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00:46:56  <Streemo>does anyone have any good examples of web apps built entirely with node.js? Not just using node.js for specific parts of the app, but the ENTIRE app.
00:47:18  <drewery>kevireilly: the $PATH has /usr/local/bin
00:47:18  <zumba_addict>maybe subset is the wrong term I used hipsterslapfight
00:47:32  <hipsterslapfight>Streemo: what, like no other js and no css or html?
00:47:33  <drewery>so I am quadriple sure that it is there
00:47:34  <hipsterslapfight>sounds stupid
00:47:40  <kevireilly>drewery: I'm not sure if that is the one, but I also don't have my OSX reference presently
00:47:47  <LouisT>Streemo: what? that's impossible
00:47:50  <Streemo>hipsterslapfight why would you interpret it that way?
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00:48:00  <Streemo>sigh.
00:48:03  <LouisT>Streemo: because that's the way you said it
00:48:08  <hipsterslapfight>^^^
00:48:09  <Streemo>pragmatics, people?
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00:48:23  <Streemo>alright the next least ridiculous conclusion.
00:48:26  <LouisT>you can't make a web app with just node.js, it wouldn't look like anything
00:48:35  <drewery>kevireilly: thats fine, I looked up which npm and node and yes that is the path
00:48:41  <Streemo>why do you need to be a smart alec?
00:48:42  <hipsterslapfight>LouisT: sure you could, it'd be a whole load of work though
00:48:43  <qard-appneta>browserify begs to differ.
00:48:44  <LouisT>anyway, i'm sure there are many many things written with just node.js
00:48:48  <hipsterslapfight>css in node.js :(
00:48:53  <kevireilly>drewery: that is strange.. oh, open a new terminal window and try again
00:49:02  <Streemo>anyways...
00:49:15  <LouisT>Streemo: i'm sure it'd be easier if you specified what type of app
00:49:21  <zumba_addict>here it is kevireilly - http://www.algoworks.com/blog/why-use-expressjs-over-nodejs-for-server-side-coding/
00:49:50  <Streemo>when i say only with node.js i mean using node for almost everything (of course not for a database and css and html...)
00:49:50  <drewery>and it is in the $PATH variable however I am suspecting there is a security feature with yosemite may be with bin because I had issues with sublime text trying to alias subl command which also resides under bin directory
00:49:58  <LouisT>express.js over node.js... wwhhhaaaa? doesn't express.js run in node.js?
00:49:59  <hipsterslapfight>that's a very silly clickbait article zumba_addict
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00:50:07  <Streemo>LouisT well thats part of my question
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00:50:11  <zumba_addict>what is clickbait?
00:50:15  <Streemo>any app really
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00:50:19  <hipsterslapfight>Streemo: then yes there's many apps like that
00:50:30  <LouisT>Streemo: yes, there are many things like IRC clients and whatnot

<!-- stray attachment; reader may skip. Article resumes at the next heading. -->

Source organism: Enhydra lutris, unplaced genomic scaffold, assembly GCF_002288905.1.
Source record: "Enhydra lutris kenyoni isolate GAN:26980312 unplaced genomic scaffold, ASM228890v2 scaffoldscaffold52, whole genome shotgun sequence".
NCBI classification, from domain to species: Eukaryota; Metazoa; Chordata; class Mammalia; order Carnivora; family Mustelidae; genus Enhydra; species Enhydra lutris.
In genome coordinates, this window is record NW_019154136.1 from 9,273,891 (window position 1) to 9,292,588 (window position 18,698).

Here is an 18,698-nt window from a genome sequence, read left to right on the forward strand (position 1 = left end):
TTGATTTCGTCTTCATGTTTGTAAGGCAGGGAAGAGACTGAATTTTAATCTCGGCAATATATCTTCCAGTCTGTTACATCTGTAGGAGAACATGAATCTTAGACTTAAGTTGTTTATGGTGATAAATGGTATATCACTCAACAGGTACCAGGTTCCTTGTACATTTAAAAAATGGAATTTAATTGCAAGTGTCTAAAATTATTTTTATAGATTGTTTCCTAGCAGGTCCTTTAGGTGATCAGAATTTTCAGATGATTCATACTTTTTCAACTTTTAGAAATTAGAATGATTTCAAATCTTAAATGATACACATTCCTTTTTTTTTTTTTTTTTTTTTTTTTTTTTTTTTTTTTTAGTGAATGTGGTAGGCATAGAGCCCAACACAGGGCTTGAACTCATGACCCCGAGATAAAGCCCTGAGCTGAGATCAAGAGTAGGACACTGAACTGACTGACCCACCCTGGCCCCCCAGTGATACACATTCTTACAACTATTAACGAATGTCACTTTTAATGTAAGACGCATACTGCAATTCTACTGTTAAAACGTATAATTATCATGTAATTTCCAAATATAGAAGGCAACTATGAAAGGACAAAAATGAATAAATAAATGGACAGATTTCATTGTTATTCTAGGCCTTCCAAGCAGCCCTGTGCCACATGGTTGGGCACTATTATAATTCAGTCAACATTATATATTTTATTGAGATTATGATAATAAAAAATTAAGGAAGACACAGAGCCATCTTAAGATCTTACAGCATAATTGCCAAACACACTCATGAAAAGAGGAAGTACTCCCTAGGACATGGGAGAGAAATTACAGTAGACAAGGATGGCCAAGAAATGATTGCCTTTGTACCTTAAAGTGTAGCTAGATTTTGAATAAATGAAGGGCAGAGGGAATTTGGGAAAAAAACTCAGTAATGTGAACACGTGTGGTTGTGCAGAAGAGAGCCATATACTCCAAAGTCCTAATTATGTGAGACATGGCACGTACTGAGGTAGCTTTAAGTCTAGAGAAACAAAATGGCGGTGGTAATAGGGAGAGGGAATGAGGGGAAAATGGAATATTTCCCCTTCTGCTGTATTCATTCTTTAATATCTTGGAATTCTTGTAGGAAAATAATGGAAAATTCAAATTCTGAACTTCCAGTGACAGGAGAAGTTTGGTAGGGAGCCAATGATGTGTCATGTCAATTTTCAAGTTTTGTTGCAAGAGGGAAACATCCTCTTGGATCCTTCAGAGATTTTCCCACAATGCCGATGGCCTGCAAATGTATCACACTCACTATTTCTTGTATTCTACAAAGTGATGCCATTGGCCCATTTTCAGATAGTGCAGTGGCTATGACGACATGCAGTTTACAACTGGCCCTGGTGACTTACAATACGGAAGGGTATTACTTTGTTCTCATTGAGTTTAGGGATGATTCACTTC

00:50:30  <Streemo>im looking for examples of high traffic web apps written using node as a main resource.
00:50:35  <LouisT>look at http://kiwiirc.com/
00:50:36  <zumba_addict>hipsterslapfight: you mean there is a malware on that link I sent?
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00:50:38  <LouisT>that's written with node.js
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00:50:55  <hipsterslapfight>zumba_addict: no, it's an article written purely to get clicks, with no real content
00:51:00  <hipsterslapfight>simply as a platform to serve ads
00:51:06  <zumba_addict>oh
00:51:11  <hipsterslapfight>LouisT: look at paypal, walmart et al
00:51:12  <zumba_addict>why would they do that?>
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00:51:20  <hipsterslapfight>ads, as i said
00:51:29  <LouisT>hipsterslapfight: yyeeaaa but they use node in the backend, i don't think they have any front facing services
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00:51:44  <LouisT>it'd all be behind proxies i assume like nginx or w/e
00:51:50  <zumba_addict>I don't see the paypal, walmart links
00:51:59  <hipsterslapfight>why wouldn't you put node behind nginx LouisT?
00:52:09  <hipsterslapfight>it's not like you're writing the system kernel in node too
00:52:13  <hipsterslapfight>gotta draw that line somewhere
00:52:18  <LouisT>because he asked about node.js specific
00:52:23  <LouisT>not node behind proxies
00:52:30  <qard-appneta>There's not really many major apps written in ANY one particular language/framework.
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00:52:47  <kevireilly>drewery: tried a new terminal window?
00:52:55  <qard-appneta>Use it for what it's good for. Use something else for what it's not good for.
00:53:06  <hipsterslapfight>LouisT: so he (they) asked a stupid question then
00:53:13  <LouisT>not really
00:53:20  <LouisT>i run a few node.js processes without a proxy
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00:53:26  <LouisT>because they're not needed